— Liza Hearon
More than 61,000 children were diagnosed with COVID-19 in the week ending Oct. 29, the highest number since the pandemic began, the American Academy of Pediatrics said Monday.
While it appears at this time that severe illness due to the coronavirus is rare among children, there’s a need to research the long-term impacts on children, including on mental and physical health, the academy said.
Children represented 11.1% of cases in states that reported their cases by age. The report found that, in October, the Western states of Alaska, Colorado, Idaho, Montana, New Mexico and Utah reported the greatest rises in the number of children with the coronavirus. Overall, the percentage of pediatric cases nationwide has crept up, from around 2% in mid-April.
“It just keeps going from horrible to even worse,” said Dr. Greg Demuri, a pediatric infectious disease specialist at UW Health in Madison, Wisconsin, NBC News reported.
The U.S. has reported about 9.3 million cases of the coronavirus since the start of the pandemic, with more than 231,000 deaths.
— Liza Hearon
The World Health Organization may have botched its early investigation into the origin of the COVID-19 pandemic by bending to pressure from China, indirectly helping the country whitewash its initial failures in handling the outbreak, The New York Times reported Monday.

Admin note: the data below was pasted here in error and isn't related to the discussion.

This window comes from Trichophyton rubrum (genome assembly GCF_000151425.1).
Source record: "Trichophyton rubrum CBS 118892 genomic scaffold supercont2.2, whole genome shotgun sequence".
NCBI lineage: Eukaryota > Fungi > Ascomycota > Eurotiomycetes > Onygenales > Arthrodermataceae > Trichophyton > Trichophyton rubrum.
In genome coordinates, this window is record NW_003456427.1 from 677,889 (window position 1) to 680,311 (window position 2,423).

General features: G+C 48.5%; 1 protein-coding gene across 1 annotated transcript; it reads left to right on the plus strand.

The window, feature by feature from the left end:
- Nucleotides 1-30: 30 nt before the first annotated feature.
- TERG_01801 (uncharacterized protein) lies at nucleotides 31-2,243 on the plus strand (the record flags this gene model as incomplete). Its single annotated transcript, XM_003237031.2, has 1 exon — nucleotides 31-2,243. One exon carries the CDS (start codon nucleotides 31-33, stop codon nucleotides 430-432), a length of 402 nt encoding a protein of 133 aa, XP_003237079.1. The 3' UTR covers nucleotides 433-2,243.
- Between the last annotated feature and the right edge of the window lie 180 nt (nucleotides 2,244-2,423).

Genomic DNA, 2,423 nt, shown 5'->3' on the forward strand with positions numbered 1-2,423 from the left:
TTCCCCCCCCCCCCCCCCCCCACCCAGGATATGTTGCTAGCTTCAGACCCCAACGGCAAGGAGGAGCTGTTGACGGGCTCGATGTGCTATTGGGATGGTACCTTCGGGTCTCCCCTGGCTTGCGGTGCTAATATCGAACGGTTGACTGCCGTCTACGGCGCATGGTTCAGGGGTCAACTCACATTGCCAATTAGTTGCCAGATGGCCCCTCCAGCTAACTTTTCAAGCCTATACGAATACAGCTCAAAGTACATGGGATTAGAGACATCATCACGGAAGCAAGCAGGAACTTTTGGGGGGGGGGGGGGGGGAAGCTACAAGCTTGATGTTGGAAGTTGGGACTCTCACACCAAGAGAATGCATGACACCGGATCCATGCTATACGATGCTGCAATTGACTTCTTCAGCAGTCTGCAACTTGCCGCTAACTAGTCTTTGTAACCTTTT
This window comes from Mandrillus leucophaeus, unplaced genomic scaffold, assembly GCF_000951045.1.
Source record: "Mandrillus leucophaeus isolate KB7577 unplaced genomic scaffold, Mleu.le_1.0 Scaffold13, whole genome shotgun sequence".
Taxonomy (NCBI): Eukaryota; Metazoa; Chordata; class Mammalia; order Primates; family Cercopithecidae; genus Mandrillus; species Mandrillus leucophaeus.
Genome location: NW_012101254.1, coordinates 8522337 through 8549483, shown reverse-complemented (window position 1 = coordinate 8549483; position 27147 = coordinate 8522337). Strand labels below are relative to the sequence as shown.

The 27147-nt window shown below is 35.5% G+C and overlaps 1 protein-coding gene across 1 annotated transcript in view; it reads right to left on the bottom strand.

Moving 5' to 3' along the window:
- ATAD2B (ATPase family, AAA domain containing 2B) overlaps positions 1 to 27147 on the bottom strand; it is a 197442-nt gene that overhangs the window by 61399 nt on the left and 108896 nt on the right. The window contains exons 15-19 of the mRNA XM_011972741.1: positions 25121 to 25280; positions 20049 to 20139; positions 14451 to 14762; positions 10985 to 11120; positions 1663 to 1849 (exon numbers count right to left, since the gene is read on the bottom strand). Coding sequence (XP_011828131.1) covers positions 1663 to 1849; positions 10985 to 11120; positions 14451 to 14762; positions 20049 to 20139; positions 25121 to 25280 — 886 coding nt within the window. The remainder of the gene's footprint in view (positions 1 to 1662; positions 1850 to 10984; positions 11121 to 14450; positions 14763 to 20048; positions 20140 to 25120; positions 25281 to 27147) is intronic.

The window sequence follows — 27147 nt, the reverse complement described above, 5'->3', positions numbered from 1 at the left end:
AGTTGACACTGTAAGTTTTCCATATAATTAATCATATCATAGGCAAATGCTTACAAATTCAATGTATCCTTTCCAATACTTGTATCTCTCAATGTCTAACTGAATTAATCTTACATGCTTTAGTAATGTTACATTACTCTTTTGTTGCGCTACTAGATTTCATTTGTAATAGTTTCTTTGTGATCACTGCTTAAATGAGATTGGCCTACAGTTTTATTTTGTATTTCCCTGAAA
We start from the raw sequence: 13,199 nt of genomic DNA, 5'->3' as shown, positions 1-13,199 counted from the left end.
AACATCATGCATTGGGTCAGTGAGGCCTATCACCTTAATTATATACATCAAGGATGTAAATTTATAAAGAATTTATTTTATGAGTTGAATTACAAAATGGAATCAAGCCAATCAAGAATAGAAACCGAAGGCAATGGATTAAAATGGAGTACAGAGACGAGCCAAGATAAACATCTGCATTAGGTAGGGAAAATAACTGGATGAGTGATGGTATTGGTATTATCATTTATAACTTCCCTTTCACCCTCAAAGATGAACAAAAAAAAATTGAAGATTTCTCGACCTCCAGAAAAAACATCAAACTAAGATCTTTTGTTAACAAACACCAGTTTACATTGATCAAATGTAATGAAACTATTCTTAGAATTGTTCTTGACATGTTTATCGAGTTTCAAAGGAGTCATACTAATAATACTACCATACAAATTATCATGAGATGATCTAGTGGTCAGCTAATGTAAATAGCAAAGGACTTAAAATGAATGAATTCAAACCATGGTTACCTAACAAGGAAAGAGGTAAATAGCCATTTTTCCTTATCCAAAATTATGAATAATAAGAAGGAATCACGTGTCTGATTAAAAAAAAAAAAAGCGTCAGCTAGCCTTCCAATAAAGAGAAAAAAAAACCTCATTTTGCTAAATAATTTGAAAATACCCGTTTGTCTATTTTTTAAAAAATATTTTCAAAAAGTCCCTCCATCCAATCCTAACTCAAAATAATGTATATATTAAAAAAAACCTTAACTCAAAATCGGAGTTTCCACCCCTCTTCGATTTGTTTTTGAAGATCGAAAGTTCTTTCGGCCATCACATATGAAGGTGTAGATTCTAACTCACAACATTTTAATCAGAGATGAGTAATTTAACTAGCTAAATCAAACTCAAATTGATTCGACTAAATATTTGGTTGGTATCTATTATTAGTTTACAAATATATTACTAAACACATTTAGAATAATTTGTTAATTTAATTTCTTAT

Though the WHO has led the world on COVID-19 testing, treatment and vaccine science, its quiet concessions to China have created a geopolitical divide: European leaders wants to reform the organization in light of its recent blunders while U.S. President Donald Trump has essentially abandoned it, withdrawing the U.S. from the group in May.
Meanwhile, the world ― with perhaps, the exception of China ― remains in the dark about the virus’s origins, which could be key to curbing its spread, preventing future outbreaks and shaping the global response to pandemics. Many scientists now doubt the initial theory that the outbreak began in a wet market in Wuhan, though evidence suggests the virus passed naturally from animals to humans, according to the Times.
Read more here.
— Hayley Miller